TORONTO – On draft day in the summer of 2012, the Maple Leafs parted with a defenceman they once viewed as an anchor of the future, a top-five overall selection they traded up to land in the first round of the 2008 draft.
Luke Schenn was picked 12 spots ahead of Jake Gardiner.
Looming this summer for Dave Nonis and Toronto management is a decision similar to the one faced when it came to Schenn - deciding when to cut bait with a high-upside, but potentially flawed prospect. Then-Leafs general manager Brian Burke made the choice at just the right time with Schenn, who is back in town on Saturday, sending him to Philadelphia for James van Riemsdyk, the one-time second-overall selection who had yet to blossom as a Flyer.
Gardiner has stalled in his third NHL season, only sparingly resembling the emphatic, change-of-pace defender he was in the playoffs last spring and before that, as a rookie, under then-head coach Ron Wilson.
Like Schenn, the 23-year-old was viewed very recently as a concrete piece of the Leafs' future, a status that has muddied with each game gone by, his performance wavering uncertainly in each of the past two seasons. Gardiner, whose name has been floated in trade rumours constantly, is a restricted free agent this summer and it's at that point that a choice will definitively be made on his future with the Leafs.
Though he still leads the team in even-strength ice-time this season, he has seen his opportunities consistently plummet; from a season-high of nearly 24 minutes nightly in December down to less than 21 in January to fewer than 19 in February and now to a season-low of about 17 in early March.
There's upside there – his elite skating ability most prominent – and the Leafs know it, but in some doubt now is whether that upside can be unlocked or whether the former Wisconsin star is too flawed in other areas to make him worth hanging onto, especially with younger defenders like Morgan Rielly, Stuart Percy and Matt Finn already in the prospect chain.
Unlike Nazem Kadri, who tested the organization's patience, but eventually offered sustained stretches of development, Gardiner's play has been mostly erratic since his rookie debut. There was a six-game spell in the playoffs against Boston with other hints proving infrequent.
It's well established that defencemen typically take longer to mature than forwards – Drew Doughty and Erik Karlsson among the notable exceptions – all of which complicates the decision-making process when it comes to Gardiner.
His inconsistent play in the past two seasons may be just be part of the development curve.
Once a defenceman himself, head coach Randy Carlyle joked that it took "too long" for him to finally mature into a well-rounded NHL defender, offering insight into why the process lingers at the position.
"I think because you handle the puck more," said Carlyle, who won a Norris Trophy in his fifth season. "There's more pressure on a defenceman in the game to handle the puck and make the right decision with the puck and you're constantly under pressure from the opposition trying to strip you of the puck, body-check, all of those things…"
Tim Gleason, a 31-year-old and member of the 2010 U.S. Olympic team in Vancouver, said it was only a few years ago that he found his bearings at the NHL level. His response as to why it took as long as it did mirrored Carlyle.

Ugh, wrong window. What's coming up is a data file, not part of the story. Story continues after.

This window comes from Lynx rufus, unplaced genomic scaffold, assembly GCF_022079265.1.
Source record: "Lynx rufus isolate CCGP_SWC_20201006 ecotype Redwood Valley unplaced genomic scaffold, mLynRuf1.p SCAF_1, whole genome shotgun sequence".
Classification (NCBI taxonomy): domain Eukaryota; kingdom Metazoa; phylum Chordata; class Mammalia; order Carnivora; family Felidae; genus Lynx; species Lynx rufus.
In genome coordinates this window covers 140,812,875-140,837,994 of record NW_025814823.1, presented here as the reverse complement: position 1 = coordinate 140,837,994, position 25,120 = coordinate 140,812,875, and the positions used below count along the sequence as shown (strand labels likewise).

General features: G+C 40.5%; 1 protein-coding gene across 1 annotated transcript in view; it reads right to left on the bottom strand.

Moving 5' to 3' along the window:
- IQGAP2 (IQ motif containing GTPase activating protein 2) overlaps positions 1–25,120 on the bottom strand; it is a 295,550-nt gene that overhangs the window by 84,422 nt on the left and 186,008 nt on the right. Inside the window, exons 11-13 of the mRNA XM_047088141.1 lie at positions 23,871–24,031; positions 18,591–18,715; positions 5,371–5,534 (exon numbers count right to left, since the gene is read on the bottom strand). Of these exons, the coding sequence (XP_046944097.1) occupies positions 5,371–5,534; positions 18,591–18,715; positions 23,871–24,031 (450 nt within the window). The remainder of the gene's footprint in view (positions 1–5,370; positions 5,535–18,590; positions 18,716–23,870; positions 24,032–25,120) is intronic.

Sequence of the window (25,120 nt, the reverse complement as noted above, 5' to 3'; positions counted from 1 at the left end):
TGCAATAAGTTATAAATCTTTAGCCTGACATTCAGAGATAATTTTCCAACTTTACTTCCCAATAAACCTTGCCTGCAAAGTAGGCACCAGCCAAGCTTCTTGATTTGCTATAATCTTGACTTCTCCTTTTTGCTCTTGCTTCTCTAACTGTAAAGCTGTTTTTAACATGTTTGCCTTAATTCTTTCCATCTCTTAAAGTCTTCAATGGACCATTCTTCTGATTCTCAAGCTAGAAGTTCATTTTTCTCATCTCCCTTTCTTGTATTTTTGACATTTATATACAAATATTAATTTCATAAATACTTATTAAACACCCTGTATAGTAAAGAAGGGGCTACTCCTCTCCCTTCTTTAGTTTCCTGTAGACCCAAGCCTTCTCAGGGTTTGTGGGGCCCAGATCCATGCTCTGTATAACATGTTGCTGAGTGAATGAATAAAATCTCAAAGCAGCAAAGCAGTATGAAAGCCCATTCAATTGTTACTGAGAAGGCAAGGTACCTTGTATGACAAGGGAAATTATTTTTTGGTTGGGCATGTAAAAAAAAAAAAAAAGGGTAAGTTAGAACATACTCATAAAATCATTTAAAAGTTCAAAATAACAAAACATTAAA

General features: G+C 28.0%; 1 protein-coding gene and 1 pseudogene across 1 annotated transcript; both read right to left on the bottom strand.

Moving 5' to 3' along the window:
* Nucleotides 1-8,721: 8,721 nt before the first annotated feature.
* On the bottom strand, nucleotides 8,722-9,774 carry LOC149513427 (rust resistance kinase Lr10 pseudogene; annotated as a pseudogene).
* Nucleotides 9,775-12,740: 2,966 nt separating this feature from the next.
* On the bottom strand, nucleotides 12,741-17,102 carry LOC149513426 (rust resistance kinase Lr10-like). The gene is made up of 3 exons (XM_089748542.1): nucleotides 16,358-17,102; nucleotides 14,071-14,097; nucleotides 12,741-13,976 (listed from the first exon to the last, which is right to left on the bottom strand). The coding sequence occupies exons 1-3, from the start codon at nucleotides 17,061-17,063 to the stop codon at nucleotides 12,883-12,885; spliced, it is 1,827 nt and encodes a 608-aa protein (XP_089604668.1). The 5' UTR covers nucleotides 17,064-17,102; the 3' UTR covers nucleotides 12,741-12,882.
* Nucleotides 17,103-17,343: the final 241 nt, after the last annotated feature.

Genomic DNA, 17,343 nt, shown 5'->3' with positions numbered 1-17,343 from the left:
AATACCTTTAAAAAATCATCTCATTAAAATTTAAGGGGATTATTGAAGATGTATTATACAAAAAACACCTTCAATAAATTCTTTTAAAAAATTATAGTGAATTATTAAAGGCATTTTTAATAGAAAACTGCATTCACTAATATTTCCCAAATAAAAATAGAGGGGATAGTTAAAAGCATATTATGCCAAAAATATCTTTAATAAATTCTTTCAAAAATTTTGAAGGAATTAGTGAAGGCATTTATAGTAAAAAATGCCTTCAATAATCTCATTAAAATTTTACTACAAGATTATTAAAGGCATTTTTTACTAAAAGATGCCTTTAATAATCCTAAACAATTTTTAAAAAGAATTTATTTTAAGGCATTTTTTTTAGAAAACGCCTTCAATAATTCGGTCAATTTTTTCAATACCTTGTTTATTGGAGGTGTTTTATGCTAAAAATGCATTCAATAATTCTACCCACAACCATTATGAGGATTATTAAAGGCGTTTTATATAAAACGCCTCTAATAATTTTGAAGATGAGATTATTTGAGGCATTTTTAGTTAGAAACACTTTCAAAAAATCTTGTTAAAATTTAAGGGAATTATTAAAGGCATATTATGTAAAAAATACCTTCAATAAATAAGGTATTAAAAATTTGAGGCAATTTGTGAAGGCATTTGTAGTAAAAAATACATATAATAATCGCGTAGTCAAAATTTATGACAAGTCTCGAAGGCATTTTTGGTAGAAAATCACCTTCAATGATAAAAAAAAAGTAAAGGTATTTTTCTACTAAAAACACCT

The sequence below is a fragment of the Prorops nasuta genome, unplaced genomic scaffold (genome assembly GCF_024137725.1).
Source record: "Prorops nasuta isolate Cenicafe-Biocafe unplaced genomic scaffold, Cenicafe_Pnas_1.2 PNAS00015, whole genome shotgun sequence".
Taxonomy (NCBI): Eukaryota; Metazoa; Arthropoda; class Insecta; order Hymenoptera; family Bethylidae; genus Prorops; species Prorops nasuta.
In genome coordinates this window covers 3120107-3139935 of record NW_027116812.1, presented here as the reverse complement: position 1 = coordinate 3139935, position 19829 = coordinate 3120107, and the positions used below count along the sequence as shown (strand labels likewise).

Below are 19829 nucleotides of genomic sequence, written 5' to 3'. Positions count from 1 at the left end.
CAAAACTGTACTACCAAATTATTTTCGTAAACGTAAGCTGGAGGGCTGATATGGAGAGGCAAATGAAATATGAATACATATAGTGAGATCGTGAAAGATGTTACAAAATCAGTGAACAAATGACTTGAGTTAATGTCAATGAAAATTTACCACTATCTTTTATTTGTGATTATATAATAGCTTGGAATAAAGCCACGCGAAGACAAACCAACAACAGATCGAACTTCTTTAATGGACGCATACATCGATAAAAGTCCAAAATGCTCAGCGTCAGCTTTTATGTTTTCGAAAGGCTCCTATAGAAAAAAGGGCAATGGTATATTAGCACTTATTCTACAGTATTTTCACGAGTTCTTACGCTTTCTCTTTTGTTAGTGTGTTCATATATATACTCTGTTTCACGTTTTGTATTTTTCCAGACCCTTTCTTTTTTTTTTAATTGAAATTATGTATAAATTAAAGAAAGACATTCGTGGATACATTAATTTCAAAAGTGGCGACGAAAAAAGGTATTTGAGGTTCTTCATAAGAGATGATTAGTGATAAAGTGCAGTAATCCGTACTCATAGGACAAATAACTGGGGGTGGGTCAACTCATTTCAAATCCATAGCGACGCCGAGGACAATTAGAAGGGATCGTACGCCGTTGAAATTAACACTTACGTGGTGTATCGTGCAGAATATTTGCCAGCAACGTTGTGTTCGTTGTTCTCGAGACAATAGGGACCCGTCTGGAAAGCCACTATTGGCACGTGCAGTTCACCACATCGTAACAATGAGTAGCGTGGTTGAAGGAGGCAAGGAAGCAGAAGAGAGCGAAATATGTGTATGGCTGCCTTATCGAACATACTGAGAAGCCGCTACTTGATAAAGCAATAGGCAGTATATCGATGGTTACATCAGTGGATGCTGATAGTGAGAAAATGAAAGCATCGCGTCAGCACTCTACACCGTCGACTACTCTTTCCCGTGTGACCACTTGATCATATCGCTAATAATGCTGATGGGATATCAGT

"The more you do it the more used to it you get and it slows down a tiny bit," he told the Leaf Report. "It's different than being a forward; you have pressure on you instead of giving pressure. As a forward, you're taught to pressure the puck as quick as you can, as fast as you can. As a defenceman, your job is to protect the puck, get the puck out being under pressure. I think that's a big deal."
Gardiner has struggled in that regard. His decision-making with the puck and, even without it, has been flawed. He's made wholehearted attempts to make "smarter plays with the puck," "not making so many turnovers and or, at least, not in bad areas," but it's remained an ongoing issue anyway. At Carlyle's prodding, h''s also tried to become a stiffer defender, stating his intent to work on things such as "having one hand on my stick, body position, finishing checks."
He's watched a lot of video, too, even pulling his performance from that memorable series against the Bruins at one point earlier this year. It's tantalizing performances like that – when he had five points in six games – that surely give Nonis and his team pause when it comes to moving on from Gardiner.
Schenn was dealt only nine months after he signed a rich, five-year deal with the Leafs. It was determined that his shortcomings – foot speed specifically – would ultimately keep him from reaching the promise that saw the club move up two spots to select him in the '08 draft.
With his value still at a point where it could seemingly fetch some sort of return, Gardiner's shortcomings could force another such decision in the months ahead.
The Toronto defence has been a source of instability all year and will certainly require an upgrade or two in the offseason. Whether Gardiner and Cody Franson, a fellow restricted free agent, fit into that mix remains to be seen. Four members of the Leaf back-end are signed beyond this season – Gleason, Rielly, Dion Phaneuf and Carl Gunnarsson – all seemingly on more solid ground within the organization than either Gardiner or Franson.
There's upside there with the Minnesota native. In question is whether the Leafs will keep waiting for it.